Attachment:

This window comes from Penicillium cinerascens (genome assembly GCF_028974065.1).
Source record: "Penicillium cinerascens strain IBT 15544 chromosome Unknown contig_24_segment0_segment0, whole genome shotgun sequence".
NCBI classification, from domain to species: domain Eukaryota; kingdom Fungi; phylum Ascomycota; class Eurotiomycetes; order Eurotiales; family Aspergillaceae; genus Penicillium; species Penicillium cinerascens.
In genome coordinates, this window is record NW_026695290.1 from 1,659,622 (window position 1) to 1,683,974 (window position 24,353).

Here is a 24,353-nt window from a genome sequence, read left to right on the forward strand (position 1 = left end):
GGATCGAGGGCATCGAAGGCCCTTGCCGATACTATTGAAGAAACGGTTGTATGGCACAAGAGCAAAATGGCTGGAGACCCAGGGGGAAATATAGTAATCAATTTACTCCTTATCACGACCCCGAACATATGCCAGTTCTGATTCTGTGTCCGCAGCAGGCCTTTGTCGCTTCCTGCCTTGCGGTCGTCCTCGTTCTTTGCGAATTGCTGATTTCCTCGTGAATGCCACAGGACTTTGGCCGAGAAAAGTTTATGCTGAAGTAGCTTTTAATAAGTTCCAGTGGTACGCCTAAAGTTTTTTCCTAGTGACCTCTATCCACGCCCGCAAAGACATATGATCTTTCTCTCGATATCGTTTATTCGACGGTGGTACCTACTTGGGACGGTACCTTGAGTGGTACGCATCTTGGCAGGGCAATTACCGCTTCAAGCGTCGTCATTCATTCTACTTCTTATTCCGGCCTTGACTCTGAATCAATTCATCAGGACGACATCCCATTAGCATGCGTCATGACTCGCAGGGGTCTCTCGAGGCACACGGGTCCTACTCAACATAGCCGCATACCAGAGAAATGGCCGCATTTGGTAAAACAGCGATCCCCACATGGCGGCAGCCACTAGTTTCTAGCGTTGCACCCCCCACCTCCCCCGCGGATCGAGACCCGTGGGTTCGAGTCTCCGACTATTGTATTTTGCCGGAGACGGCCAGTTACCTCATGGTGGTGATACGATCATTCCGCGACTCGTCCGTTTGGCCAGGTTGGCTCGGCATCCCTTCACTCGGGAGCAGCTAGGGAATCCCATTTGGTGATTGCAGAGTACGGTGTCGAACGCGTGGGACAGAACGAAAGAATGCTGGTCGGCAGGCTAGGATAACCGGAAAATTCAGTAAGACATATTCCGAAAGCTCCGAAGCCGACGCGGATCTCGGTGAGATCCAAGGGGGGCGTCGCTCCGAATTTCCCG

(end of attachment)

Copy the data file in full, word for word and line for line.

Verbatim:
This window comes from Penicillium cinerascens (genome assembly GCF_028974065.1).
Source record: "Penicillium cinerascens strain IBT 15544 chromosome Unknown contig_24_segment0_segment0, whole genome shotgun sequence".
NCBI classification, from domain to species: domain Eukaryota; kingdom Fungi; phylum Ascomycota; class Eurotiomycetes; order Eurotiales; family Aspergillaceae; genus Penicillium; species Penicillium cinerascens.
In genome coordinates, this window is record NW_026695290.1 from 1,659,622 (window position 1) to 1,683,974 (window position 24,353).

Here is a 24,353-nt window from a genome sequence, read left to right on the forward strand (position 1 = left end):
GGATCGAGGGCATCGAAGGCCCTTGCCGATACTATTGAAGAAACGGTTGTATGGCACAAGAGCAAAATGGCTGGAGACCCAGGGGGAAATATAGTAATCAATTTACTCCTTATCACGACCCCGAACATATGCCAGTTCTGATTCTGTGTCCGCAGCAGGCCTTTGTCGCTTCCTGCCTTGCGGTCGTCCTCGTTCTTTGCGAATTGCTGATTTCCTCGTGAATGCCACAGGACTTTGGCCGAGAAAAGTTTATGCTGAAGTAGCTTTTAATAAGTTCCAGTGGTACGCCTAAAGTTTTTTCCTAGTGACCTCTATCCACGCCCGCAAAGACATATGATCTTTCTCTCGATATCGTTTATTCGACGGTGGTACCTACTTGGGACGGTACCTTGAGTGGTACGCATCTTGGCAGGGCAATTACCGCTTCAAGCGTCGTCATTCATTCTACTTCTTATTCCGGCCTTGACTCTGAATCAATTCATCAGGACGACATCCCATTAGCATGCGTCATGACTCGCAGGGGTCTCTCGAGGCACACGGGTCCTACTCAACATAGCCGCATACCAGAGAAATGGCCGCATTTGGTAAAACAGCGATCCCCACATGGCGGCAGCCACTAGTTTCTAGCGTTGCACCCCCCACCTCCCCCGCGGATCGAGACCCGTGGGTTCGAGTCTCCGACTATTGTATTTTGCCGGAGACGGCCAGTTACCTCATGGTGGTGATACGATCATTCCGCGACTCGTCCGTTTGGCCAGGTTGGCTCGGCATCCCTTCACTCGGGAGCAGCTAGGGAATCCCATTTGGTGATTGCAGAGTACGGTGTCGAACGCGTGGGACAGAACGAAAGAATGCTGGTCGGCAGGCTAGGATAACCGGAAAATTCAGTAAGACATATTCCGAAAGCTCCGAAGCCGACGCGGATCTCGGTGAGATCCAAGGGGGGCGTCGCTCCGAATTTCCCG